TOKYO - Japan will not rule out the purchase of weapons giving it first-strike capability on enemy missile bases deemed imminent threats to its national security, Defence Minister Taro Kono said on Thursday (June 25)..
This came as he formalised the cancellation of a controversial plan to deploy the United States’ land-based Aegis Ashore anti-ballistic missile system.
The system was meant to complete a defence triangle with a fleet of sea-based Aegis-equipped destroyers and Patriot Advanced Capability-3 surface-to-air missile batteries.
A defence review is due later this year to look into filling the security gap with the cancellation of the Aegis Ashore system.
Prime Minister Shinzo Abe has mooted a first-strike capability as an option, while top government spokesman Yoshihide Suga said this remained within the realm of self-defence and was in keeping with the pacifist Constitution.
But Chinese Foreign Ministry spokesman Zhao Lijian said on Wednesday: “We urge Japan to earnestly learn the lessons of history (and) continue to follow the path of peaceful development with concrete actions.”
Still, Mr Kono on Thursday reserved strong comments on unilateral Chinese assertiveness in the region, which he described as “alarming”.
Earlier this week, in a rare move, he identified a submarine that passed near Japanese territorial waters as “presumed to belong to China”. The incident occurred last week.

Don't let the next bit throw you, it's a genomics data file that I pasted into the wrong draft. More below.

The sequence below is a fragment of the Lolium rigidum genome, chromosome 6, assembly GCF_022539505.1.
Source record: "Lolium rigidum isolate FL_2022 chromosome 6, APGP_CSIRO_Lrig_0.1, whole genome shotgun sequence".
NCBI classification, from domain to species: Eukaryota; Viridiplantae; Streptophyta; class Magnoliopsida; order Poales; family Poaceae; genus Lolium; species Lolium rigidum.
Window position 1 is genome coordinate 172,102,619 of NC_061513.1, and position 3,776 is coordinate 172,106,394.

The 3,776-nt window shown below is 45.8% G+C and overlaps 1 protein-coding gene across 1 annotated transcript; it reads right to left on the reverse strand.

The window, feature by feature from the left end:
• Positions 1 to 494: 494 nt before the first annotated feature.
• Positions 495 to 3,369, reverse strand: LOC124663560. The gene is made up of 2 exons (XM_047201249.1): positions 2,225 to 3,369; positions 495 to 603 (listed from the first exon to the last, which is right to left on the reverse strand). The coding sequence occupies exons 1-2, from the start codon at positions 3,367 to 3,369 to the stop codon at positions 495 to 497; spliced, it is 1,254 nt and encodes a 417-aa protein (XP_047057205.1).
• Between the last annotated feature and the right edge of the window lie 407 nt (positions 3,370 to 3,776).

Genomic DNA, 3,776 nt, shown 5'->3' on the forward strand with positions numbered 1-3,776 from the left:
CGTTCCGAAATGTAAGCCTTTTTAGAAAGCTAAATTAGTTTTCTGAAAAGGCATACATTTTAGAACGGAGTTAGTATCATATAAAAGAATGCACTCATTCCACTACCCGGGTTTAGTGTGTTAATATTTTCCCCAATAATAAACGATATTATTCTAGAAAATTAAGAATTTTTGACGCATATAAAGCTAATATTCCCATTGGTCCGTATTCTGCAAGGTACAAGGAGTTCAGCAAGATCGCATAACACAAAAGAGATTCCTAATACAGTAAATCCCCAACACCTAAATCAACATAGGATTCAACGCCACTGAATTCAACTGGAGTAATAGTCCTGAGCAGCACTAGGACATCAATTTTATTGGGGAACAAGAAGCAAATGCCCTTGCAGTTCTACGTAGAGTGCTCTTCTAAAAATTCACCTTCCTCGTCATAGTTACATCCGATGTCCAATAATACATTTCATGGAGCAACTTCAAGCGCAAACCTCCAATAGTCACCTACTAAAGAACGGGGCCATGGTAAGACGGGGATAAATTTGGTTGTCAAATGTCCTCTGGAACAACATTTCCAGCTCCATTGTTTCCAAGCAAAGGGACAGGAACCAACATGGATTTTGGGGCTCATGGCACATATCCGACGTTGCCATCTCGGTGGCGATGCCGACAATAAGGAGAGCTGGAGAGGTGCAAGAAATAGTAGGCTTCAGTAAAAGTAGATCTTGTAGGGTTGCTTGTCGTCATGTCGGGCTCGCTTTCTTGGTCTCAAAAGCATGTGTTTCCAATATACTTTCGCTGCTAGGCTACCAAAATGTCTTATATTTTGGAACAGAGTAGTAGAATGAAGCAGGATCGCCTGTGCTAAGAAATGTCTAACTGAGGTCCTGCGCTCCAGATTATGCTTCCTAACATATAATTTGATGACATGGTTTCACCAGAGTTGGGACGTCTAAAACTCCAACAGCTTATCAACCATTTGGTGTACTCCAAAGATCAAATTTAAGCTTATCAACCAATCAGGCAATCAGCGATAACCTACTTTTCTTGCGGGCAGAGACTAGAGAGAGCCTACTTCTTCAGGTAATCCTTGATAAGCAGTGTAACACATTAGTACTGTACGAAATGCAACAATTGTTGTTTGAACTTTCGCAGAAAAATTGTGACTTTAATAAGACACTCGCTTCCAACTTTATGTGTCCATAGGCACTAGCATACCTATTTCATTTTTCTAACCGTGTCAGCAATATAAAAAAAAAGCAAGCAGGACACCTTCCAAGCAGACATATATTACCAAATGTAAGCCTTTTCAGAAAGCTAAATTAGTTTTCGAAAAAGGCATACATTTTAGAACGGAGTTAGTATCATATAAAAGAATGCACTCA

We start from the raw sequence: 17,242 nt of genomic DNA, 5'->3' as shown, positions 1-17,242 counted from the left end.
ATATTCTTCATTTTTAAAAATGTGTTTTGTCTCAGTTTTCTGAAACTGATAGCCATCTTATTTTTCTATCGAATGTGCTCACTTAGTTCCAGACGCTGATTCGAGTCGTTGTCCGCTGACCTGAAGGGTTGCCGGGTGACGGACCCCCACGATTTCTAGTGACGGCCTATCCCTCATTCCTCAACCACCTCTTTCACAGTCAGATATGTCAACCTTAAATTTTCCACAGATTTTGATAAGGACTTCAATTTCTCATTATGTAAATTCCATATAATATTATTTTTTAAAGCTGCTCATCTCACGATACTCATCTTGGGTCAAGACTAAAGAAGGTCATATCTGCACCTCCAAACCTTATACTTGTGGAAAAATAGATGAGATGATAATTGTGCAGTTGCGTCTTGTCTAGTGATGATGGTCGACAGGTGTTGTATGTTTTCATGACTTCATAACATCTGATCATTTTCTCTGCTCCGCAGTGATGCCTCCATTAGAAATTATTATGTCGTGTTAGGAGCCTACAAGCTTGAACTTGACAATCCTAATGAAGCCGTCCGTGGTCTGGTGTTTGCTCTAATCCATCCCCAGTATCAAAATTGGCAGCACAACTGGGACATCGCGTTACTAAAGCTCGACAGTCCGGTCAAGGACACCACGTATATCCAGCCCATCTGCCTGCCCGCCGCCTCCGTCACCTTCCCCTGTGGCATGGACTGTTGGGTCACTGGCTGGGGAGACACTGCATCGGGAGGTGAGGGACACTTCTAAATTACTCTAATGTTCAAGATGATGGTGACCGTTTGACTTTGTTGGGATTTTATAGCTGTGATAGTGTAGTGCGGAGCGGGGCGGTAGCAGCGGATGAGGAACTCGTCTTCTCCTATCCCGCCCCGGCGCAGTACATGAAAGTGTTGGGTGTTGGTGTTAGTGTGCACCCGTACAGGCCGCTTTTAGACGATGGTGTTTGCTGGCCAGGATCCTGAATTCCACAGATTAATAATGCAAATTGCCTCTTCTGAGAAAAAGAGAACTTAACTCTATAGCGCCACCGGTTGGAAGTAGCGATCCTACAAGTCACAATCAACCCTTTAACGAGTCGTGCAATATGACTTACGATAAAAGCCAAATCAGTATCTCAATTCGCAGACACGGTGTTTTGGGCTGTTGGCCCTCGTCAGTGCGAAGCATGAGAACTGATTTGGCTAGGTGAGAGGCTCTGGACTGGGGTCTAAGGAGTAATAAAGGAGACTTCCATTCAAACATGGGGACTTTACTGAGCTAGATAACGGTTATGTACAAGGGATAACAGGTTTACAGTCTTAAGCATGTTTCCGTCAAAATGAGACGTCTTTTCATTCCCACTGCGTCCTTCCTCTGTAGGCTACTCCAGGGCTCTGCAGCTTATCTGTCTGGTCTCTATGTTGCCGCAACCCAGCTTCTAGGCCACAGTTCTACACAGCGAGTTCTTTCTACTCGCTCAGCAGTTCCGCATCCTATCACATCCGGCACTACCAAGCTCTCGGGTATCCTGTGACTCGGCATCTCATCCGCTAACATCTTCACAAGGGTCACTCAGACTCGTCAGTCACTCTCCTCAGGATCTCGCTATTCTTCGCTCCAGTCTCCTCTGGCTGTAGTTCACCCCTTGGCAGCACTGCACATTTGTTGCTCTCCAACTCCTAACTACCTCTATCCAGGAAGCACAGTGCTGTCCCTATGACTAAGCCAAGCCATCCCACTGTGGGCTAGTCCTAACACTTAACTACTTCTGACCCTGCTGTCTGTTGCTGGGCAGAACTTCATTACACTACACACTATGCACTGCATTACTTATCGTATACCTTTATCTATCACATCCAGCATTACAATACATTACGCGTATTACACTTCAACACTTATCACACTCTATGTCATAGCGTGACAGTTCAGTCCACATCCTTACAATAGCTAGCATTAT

Chinese ships have also sailed in waters around the disputed Senkaku/Diaoyu islands for 72 straight days, in the longest period since tensions over the territory boiled over in 2012.
“There’s a lot going on in the South China Sea. What’s going on in Hong Kong, where the ‘one country, two systems’ model is eroding? What’s going on at the China-India border?” Mr Kono said yesterday.
“We need to pay much closer attention to this, and carefully monitor not just the Chinese capability but also their intention as well.”
But he declined to elaborate when asked by The Straits Times on the implications of Chinese assertiveness on Japanese defence policy, saying only: “The current liberal international order doesn’t allow unilateral change of status quo by force and coercion. If any country tries to do that, the international community needs to stand up and prevent that.”
The surprise U-turn over the Aegis Ashore plan - made even though Japan was coming under pressure from US President Donald Trump to buy more US defence equipment - came because a costly technical redesign was found to be necessary to ensure that boosters would not fall on residential areas.
Alternatives under consideration include using floating islands with missile defence systems, expanding the fleet of Aegis warships, increasing its squadron of airborne early-warning aircraft, and deploying drones to monitor missile sites.